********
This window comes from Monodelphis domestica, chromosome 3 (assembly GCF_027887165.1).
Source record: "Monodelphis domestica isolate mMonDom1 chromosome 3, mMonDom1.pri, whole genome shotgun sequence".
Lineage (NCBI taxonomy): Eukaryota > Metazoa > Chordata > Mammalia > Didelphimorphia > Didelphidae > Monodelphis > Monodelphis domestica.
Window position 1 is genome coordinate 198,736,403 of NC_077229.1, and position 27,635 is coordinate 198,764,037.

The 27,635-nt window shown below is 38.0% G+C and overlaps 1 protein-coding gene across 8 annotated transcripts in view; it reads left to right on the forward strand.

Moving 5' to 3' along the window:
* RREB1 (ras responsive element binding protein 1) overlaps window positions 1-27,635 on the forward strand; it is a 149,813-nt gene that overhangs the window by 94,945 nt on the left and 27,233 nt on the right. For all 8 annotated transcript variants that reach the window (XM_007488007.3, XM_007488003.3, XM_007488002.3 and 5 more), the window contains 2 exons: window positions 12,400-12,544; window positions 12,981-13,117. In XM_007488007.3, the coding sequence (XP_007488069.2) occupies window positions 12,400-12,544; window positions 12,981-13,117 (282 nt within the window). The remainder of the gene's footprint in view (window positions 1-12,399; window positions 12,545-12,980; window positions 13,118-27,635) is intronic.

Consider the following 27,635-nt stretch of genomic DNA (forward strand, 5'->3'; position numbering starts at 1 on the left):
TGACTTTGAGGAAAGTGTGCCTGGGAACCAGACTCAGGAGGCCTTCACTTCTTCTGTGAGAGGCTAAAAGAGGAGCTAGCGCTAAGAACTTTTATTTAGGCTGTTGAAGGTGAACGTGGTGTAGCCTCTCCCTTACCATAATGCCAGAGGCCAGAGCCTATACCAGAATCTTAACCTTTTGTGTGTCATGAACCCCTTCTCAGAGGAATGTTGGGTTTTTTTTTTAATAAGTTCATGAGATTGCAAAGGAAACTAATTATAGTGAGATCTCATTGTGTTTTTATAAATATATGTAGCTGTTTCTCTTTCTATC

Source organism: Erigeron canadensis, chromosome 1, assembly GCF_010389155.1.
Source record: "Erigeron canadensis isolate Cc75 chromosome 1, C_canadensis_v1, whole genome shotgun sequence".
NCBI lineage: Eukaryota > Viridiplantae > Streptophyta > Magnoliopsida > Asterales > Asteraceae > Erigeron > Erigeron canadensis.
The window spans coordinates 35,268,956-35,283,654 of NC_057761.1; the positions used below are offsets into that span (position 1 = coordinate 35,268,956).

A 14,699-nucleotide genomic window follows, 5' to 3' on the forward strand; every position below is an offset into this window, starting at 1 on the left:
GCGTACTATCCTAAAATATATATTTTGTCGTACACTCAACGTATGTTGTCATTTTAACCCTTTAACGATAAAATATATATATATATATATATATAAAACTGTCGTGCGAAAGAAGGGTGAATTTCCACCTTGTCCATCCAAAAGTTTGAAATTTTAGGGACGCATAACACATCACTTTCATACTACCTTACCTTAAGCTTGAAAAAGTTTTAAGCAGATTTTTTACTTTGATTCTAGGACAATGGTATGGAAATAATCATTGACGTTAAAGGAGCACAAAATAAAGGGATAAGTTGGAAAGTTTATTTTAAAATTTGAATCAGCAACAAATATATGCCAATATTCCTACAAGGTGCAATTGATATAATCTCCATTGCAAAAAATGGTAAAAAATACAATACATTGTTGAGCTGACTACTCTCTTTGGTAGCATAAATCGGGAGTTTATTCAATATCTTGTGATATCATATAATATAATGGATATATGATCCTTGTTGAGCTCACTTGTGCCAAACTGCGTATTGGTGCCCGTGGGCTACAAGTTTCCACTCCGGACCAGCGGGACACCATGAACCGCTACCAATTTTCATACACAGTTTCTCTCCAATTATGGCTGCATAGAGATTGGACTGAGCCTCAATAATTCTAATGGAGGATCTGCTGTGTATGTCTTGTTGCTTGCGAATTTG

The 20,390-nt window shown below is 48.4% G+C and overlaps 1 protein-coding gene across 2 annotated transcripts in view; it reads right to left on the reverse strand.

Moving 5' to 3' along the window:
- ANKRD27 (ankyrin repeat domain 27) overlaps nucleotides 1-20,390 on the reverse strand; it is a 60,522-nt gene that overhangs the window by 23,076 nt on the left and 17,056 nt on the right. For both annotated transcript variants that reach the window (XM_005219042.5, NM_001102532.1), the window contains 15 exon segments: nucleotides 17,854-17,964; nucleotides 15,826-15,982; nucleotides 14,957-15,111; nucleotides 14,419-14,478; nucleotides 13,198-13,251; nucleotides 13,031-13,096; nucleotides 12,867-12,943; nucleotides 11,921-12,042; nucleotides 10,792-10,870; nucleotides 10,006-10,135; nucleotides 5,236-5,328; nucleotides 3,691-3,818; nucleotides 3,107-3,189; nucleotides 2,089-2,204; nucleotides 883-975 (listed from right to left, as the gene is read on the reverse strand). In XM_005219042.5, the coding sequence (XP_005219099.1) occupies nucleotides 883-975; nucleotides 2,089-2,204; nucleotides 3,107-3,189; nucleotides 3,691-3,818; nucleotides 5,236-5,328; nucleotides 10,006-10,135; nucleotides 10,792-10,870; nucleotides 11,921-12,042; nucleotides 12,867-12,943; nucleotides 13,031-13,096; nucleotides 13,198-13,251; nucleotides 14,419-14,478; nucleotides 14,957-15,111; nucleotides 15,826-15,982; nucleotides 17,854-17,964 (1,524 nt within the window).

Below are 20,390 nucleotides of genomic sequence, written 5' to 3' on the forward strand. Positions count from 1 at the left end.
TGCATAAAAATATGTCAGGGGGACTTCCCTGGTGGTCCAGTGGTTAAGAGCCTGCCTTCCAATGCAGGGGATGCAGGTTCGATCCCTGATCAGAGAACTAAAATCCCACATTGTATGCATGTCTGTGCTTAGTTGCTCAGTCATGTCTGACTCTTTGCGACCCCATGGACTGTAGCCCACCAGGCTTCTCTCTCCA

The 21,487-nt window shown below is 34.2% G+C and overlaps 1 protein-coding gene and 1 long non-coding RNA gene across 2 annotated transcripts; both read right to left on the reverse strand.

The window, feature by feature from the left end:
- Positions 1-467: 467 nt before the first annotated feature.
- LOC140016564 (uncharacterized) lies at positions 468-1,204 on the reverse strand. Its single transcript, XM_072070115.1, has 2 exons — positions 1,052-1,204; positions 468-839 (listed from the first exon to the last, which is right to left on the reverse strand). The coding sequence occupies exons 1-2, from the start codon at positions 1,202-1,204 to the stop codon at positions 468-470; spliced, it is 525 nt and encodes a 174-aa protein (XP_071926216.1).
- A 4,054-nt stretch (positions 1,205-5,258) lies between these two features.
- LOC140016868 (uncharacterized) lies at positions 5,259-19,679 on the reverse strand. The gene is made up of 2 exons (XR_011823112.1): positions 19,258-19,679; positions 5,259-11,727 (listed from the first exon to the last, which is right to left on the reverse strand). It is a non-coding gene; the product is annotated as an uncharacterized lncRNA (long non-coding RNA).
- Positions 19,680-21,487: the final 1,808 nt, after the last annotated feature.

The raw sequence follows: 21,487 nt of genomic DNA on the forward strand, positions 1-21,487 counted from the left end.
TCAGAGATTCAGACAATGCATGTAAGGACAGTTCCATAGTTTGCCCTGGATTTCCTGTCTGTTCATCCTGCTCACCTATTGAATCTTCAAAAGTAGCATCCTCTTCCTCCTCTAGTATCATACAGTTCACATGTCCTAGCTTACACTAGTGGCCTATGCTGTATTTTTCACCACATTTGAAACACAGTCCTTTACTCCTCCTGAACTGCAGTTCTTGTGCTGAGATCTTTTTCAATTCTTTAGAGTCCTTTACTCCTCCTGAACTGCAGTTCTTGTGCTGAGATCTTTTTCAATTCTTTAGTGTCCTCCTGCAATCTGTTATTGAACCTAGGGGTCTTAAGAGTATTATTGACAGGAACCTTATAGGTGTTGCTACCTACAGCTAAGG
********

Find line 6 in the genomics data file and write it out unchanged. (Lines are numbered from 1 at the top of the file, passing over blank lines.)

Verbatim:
Moving 5' to 3' along the window: